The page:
1300 MFL LAW(1300 635 529)

To book your free 15 minute phone consultation

9.00am - 7.00pm weekdays

12.00pm - 3.00pm weekends.

Family Law Library

Search our articles to learn your rights

Mathews Family Law & Mediation Specialists has created many detailed articles answering the most common questions people have in relation to their rights and Australian Family Law.


Popular Articles

I have just separated from my partner with whom I have been living – What steps should I take?

If your former partner chooses to dispute the date you separated, you may be required to prove when the separation happened. You may be in a position where you live with your former partner temporarily while you make other arrangements. In this event, you will want proof of the date on which separation occurred. One way to prove you have separated from your partner is to have it confirmed in dated written format, ideally signed by both you and your former partner. If a written and dated document will be difficult to acquire, then a text message to your former partner can often suffice.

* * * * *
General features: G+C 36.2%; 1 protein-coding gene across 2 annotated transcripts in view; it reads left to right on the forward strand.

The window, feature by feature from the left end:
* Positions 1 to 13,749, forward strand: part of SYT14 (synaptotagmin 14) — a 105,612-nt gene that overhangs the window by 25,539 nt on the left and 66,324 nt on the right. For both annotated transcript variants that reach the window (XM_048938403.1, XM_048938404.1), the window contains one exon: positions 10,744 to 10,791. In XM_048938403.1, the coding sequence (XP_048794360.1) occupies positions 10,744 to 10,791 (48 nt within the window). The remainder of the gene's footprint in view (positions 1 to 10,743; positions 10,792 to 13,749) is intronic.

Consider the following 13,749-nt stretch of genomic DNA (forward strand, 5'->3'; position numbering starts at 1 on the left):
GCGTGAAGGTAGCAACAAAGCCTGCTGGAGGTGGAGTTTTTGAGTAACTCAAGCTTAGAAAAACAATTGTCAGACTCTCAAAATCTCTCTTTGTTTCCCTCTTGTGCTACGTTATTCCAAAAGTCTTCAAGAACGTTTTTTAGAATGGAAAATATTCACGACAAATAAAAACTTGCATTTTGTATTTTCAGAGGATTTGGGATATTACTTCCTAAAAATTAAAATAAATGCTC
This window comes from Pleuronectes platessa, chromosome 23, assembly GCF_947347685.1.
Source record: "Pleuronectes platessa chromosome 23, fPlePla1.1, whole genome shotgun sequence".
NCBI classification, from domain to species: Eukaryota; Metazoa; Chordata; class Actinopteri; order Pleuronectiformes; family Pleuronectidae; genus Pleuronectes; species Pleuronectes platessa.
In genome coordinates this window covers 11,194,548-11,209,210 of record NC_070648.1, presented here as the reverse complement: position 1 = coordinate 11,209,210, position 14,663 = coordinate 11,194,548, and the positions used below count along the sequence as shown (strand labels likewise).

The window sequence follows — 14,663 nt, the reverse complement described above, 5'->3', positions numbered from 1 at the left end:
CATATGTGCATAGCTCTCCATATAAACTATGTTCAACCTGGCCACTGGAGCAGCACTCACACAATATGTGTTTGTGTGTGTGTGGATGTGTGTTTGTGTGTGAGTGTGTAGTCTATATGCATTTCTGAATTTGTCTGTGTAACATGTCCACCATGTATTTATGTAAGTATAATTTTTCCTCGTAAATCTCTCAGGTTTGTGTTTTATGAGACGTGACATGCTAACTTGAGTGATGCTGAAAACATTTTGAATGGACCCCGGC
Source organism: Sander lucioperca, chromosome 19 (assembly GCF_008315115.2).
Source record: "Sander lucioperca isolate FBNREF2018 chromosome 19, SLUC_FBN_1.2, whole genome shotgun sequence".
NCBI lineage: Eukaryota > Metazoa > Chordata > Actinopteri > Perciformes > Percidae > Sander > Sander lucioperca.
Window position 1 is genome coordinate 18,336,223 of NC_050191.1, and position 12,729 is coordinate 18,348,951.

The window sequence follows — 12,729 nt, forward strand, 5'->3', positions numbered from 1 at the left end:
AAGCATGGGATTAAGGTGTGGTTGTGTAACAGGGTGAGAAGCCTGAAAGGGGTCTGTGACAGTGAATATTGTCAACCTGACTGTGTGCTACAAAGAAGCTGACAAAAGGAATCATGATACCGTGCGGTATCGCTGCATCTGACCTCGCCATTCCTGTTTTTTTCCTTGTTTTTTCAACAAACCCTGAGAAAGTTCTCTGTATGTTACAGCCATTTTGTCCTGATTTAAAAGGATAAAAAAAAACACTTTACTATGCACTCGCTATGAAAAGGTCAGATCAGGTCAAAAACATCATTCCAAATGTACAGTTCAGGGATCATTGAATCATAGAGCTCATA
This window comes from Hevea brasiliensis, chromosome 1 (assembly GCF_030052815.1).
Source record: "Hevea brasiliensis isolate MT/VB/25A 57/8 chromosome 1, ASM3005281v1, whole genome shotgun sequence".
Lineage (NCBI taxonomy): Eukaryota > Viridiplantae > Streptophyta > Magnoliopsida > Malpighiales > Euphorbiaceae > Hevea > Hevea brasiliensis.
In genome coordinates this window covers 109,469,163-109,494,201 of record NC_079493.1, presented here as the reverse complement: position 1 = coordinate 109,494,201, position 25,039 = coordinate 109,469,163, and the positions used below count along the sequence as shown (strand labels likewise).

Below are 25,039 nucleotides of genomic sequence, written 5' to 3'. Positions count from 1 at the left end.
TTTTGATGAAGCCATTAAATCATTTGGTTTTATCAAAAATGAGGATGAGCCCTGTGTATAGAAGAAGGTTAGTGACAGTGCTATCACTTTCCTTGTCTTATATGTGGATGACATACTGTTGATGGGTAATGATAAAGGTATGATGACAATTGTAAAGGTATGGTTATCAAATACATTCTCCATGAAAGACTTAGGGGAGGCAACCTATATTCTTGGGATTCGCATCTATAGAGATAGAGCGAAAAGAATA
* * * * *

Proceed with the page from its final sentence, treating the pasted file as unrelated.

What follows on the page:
Proof of Separation

If a precise date of separation isn’t known because it was a gradual process that happened over some time, it may be required for the Family Court to determine when the separation occurred. In this circumstance, the Family Court will look at factors such as:

  • When did you and your former partner start sleeping in separate rooms?
  • Did either you or your former partner inform family and friends that you had separated?
  • When were you and your former partner’s financial affairs formally separated?
  • When were you and your former partner last intimate with each other?
  • When did you and your former partner stop carrying out domestic duties such as washing and cooking for each other?
  • When did you or your former partner lodge formal documents, such as ATO or Centrelink documents, on the basis that you were separated?